What does this have to do with genealogy you ask? Well, for me, quite a bit. Hockey has always been a big deal for us Michiganders, and for my family, we've been fans of team since the beginning.
NHL hockey got started in Detroit in 1926 with the Detroit Cougars. They actually played their first season in what Steve Perry, of the ‘rock’ band Journey, would call ‘South Detroit’, what the rest of the world calls Windsor, Ontario. They moved into their new home the Detroit Olympia (lovingly called the Old Red Barn) in 1927. In 1930 they changed their name to the Detroit Falcons and in 1932 officially became the Detroit Red Wings. They won seven Stanley Cups in the Old Red Barn.
My dad remembers walking there as a kid to watch Gordie Howe and his ‘Production Line’ teammates fly up and down the ice with no helmets and padding that would make today’s team doctors cringe. It was where Gordie Howe invented the ‘Gordie Howe Hat Trick’ (a goal, an assist, and a fight). It was the golden age of hockey.
When my Great-Grandmother came to this country in 1922 after watching her native country, Austria-Hungary, lose the Great War and be divided piecemeal, she instantly fell in love with the Detroit Cougars and cheered them on her whole life. My mother recalls seeing her small-in-stature grandmother screaming at the television in German if her beloved Red Wings were behind. A trait she passed down to me apparently (I may have gotten a noise complaint or two in college from yelling at the television during a Red Wings game).
The area around Olympia became increasing rough and in 1978, and after two nearby murders the Red Wings were looking for a new home. To prevent a move to the suburbs like the Lions and the Pistons, the City of Detroit offered very favorable terms at a new arena, to be named after a boxing champion born in Detroit, Joe Louis. On December 12, 1979, 62 days after I was born, the Red Wings took to the ice for the first time in their new home. So for me, Joe Louis Arena and Red Wings hockey are synonymous.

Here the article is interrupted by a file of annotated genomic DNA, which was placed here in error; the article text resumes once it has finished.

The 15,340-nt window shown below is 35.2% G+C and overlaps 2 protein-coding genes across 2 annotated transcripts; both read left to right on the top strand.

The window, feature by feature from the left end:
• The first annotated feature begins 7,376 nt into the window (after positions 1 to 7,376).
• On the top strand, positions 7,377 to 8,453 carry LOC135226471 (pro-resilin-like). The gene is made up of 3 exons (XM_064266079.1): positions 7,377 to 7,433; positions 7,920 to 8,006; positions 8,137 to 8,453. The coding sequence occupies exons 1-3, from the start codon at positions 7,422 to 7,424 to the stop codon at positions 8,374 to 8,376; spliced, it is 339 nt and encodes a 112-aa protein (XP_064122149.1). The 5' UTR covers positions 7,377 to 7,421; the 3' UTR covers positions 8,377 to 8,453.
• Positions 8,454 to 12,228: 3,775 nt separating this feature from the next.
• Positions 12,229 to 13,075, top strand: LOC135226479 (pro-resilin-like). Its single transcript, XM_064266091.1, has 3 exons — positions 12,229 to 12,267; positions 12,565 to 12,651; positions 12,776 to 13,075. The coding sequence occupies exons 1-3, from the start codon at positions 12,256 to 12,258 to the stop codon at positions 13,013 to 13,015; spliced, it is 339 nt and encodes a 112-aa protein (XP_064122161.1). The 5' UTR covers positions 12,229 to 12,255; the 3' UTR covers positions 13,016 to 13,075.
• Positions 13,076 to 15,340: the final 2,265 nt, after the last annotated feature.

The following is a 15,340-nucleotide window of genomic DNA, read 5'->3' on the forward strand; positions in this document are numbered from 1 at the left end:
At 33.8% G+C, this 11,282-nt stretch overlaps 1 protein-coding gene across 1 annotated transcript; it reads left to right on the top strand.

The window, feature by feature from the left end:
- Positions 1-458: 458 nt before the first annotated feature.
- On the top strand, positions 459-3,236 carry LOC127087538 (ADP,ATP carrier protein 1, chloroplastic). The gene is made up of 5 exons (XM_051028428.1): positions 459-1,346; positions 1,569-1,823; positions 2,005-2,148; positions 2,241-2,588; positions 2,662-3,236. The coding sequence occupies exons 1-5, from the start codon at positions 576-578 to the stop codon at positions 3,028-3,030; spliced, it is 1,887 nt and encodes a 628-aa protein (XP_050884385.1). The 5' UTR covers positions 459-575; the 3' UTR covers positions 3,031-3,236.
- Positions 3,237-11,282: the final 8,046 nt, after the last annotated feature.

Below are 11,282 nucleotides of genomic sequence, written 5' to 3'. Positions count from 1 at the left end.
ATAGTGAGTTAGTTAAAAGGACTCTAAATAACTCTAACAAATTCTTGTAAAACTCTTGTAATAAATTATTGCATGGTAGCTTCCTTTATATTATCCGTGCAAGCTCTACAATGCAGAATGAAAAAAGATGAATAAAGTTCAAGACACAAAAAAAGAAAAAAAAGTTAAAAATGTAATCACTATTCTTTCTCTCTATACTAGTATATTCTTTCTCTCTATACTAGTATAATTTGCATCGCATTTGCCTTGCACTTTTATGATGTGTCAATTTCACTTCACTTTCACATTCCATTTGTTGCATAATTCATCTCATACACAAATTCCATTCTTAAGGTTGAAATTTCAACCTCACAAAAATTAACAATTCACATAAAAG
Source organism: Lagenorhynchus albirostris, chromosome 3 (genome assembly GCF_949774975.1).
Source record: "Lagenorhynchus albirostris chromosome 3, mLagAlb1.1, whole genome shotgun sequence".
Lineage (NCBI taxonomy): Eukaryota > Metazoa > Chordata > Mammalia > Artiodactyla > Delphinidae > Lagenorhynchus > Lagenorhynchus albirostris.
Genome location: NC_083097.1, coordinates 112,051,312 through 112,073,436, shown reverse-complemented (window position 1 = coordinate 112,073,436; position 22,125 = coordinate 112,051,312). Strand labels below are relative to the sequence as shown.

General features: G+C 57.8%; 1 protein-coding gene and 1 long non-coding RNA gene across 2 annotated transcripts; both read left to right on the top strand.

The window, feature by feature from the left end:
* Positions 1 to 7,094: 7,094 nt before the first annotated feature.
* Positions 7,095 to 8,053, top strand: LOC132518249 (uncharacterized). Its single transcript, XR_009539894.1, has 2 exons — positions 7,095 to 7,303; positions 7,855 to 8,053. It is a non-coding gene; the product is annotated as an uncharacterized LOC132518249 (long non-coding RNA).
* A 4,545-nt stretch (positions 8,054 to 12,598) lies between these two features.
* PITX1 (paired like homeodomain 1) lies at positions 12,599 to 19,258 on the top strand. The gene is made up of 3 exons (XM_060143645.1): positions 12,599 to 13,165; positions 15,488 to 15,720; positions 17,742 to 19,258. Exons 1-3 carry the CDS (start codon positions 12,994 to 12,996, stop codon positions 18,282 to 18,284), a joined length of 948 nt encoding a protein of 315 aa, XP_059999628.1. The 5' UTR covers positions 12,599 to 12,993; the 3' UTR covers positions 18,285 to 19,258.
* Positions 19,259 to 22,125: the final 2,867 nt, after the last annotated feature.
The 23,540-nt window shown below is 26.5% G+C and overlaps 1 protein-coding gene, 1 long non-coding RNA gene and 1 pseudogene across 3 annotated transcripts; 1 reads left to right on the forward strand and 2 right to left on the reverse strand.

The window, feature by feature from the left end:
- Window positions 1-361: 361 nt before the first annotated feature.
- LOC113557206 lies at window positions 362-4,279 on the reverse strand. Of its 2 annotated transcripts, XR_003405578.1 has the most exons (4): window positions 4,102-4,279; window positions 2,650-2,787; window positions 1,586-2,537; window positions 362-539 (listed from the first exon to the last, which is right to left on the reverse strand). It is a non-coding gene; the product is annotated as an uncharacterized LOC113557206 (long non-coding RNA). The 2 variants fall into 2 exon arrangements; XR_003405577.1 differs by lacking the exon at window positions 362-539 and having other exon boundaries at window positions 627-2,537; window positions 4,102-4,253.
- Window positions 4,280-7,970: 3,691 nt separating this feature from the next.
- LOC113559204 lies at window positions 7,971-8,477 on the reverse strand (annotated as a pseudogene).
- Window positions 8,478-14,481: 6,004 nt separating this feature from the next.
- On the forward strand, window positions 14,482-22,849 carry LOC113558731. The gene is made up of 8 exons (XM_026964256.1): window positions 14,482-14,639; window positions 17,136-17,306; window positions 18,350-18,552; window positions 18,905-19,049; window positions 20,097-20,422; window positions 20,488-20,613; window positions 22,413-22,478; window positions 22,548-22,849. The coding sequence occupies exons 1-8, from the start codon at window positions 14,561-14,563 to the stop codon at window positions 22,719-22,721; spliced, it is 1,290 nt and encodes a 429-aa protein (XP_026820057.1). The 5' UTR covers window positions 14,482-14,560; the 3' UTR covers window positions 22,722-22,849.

I grew up in a Red Wings home. When my dad was working late at the funeral home, I was in charge of recording the game for him on our Betamax and gave him an up-to-the-minute breakdowns of what happened since the last time he had checked in. The first, last, and only time I ever cussed out loud in front of my dad was while watching a Wings game. I remember hugging my dad when the Wings won the Cup for the first time in 42 years in 1997. My dad was only 13 the last time they won it, and there was enough terrible seasons since then that I am sure he questioned if they would ever win one again.
When my wife and I got married in 2002, the Red Wings were one win away from winning the Cup for the third time since 1997. Not knowing if his new daughter-in-law would be keen on letting me watch the last game of the Cup Finals during our honeymoon, he taped the game for me. For the record, my wife did let me watch the game without me even asking, and that’s when I knew ours was going to be a marriage for the ages.
Sports teams, though seemingly trivial, are a part of our lives, and were an important part of our ancestors lives too. When we learn about our ancestors, it may be worth the time to check out the history of local and regional sports teams. Did great-grandpa play on the local baseball team? Maybe he was a fan of the closest Major League team as well. Information on major professional teams is pretty easy to come by.
Here are a four potential sources to find information on local small town teams our ancestors may have played on:
2. Newspapers.com and Genealogybank.com Newspapers are such a rich source of information on our ancestors. You can check sports scores from a variety of teams, including local high school sports as well as professional teams of local interest.
3. Local Historical Societies and Libraries
I have found loads of information on my ancestors by searching in local (to them) libraries, historical societies, and history museums. To find them, a Google search is typically sufficient.
I am convinced there is a page for everything on Facebook, so check not only for local historical pages but also team pages as well for historic photos. Head to Katherine Willson’s Genealogy on Facebook list at: https://socialmediagenealogy.com/genealogy-on-facebook-list/
Did your ancestors play sports for any local high school, semi-pro or professional teams? Comment below.
 This is a parody of the famous Monty Python ‘Parrot Sketch’ which can be watched here: https://www.youtube.com/watch?v=npjOSLCR2hE
 In the song, the story mentions a young man ‘born and raised in South Detroit’, which geographically is Windsor, Ontario, since it is directly south of Detroit along the Detroit River. Mr. Perry admits that he didn’t look on a map prior to penning the lyric, but just liked the sound of it. Full article here: http://www.mlive.com/entertainment/detroit/index.ssf/2012/01/steve_perry_finally_answers_th.html
 Ancestry.com. Michigan, Federal Naturalization Records, 1887-1931. Lehi, UT: Ancestry.com Operations, Inc. 2016. Image #373. Accessed on 4/11/2017.